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This question is just one of curiosity at this point. It may become more relevant if legislation ever gets passed to permit blood tracking dogs in PA, but at this point, I'm just curious from a training/dog handling standpoint.

The thread about the stalled legislation on blood tracking dogs in PA got me to wondering about the training involved for this activity. Lots of info out there, and like anything on the web, one has to be adept at filtering the bad info out and reading the good info. I get that.

Reading some comments and articles, there seem to be two schools of thought, and I'm curious what folks here think.

One line of thought holds that training a dog for tracking deer and also for bird/upland hunting is a mistake. The fear is that while the dog is bird hunting, it will come across deer scent (entirely plausible) and it will follow that scent, as it's been trained to do so. Then the hunter has to "break" the dog of chasing after uninjured deer they come across while bird hunting.

The other line of thought is that the dog was not trained to follow just any scent it finds, but rather to follow a specific scent it's been exposed to and directed to follow.

Being a modestly capable dog trainer, I can see where either line of thought could be plausible.

What do you folks think?

At this point, it's just hypothetical. I do, however, have an adult lab with a strong nose, and a lab pup who is soon to start upland training. Should tracking dogs be legalized at some point, however, I'd be interested in either of them, or both, being trained to track deer. Between the folks I hunt with and people I know in the area, it seems there's at least one tough track a season, and having a dog on hand to help when that occurs would be awesome.

That said, I don't need to be in a hurry since there's nothing imminent on the legislative front. I'm really just curious about this potential issue, as reading on the topic got me wondering about it.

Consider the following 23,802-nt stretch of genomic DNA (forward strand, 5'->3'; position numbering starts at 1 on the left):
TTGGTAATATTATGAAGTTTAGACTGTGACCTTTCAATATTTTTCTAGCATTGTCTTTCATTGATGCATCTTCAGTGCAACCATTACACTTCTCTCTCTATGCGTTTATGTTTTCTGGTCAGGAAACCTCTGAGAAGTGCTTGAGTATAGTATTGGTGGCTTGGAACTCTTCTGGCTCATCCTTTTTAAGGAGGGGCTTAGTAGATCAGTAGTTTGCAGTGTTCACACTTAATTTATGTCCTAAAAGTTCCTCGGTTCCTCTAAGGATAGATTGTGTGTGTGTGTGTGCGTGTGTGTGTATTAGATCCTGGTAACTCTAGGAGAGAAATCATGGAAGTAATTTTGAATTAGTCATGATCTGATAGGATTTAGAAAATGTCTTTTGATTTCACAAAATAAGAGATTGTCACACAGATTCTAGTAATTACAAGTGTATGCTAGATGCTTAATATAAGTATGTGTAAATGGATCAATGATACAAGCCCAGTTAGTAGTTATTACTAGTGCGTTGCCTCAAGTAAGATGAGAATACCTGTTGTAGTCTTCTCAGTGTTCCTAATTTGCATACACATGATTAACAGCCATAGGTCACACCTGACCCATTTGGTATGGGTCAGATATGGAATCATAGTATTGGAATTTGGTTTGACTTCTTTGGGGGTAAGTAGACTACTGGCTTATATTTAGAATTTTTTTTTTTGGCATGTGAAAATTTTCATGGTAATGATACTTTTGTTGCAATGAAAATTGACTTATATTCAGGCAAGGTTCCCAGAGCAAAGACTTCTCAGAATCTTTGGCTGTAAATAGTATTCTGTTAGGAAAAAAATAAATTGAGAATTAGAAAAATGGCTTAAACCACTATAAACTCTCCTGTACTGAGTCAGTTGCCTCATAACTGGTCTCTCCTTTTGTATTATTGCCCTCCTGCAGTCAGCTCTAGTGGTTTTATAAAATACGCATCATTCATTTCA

And no, I'm not planning to take my dog out to find deer unless/until it's legal to do so.
 

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I own a Drahthaar and it all comes down to training. She basically hunts what I tell her to do at a given time. Tracking, to some extent, is a trained behavior, similar to any other command. Also, tracking blood of any animal is totally a different world than tracking hoof or foot scent from a deer or bird. For instance, my dog will point any live uninjured bird. Now, if that bird is wounded and there is even the tiniest amount of blood scent it's game on and go retrieve that bird.

When I bring her up to a blood track she has a different collar, different lead, different everything. She picks up on which "gear" I'm carrying whether it's a tracking lead or a bird vest or duck decoys. It sounds hokey, but they quickly learn what game we're pursuing and how to handle each type of game.
 

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Before a dog becomes useful for finding wounded deer he must be able to maintain concentration on the old wounded deer scent line even when confronted by a healthy deer or a hot line. Once the dog knows what is expected he should be worked over blood lines laid where deer are known to be present.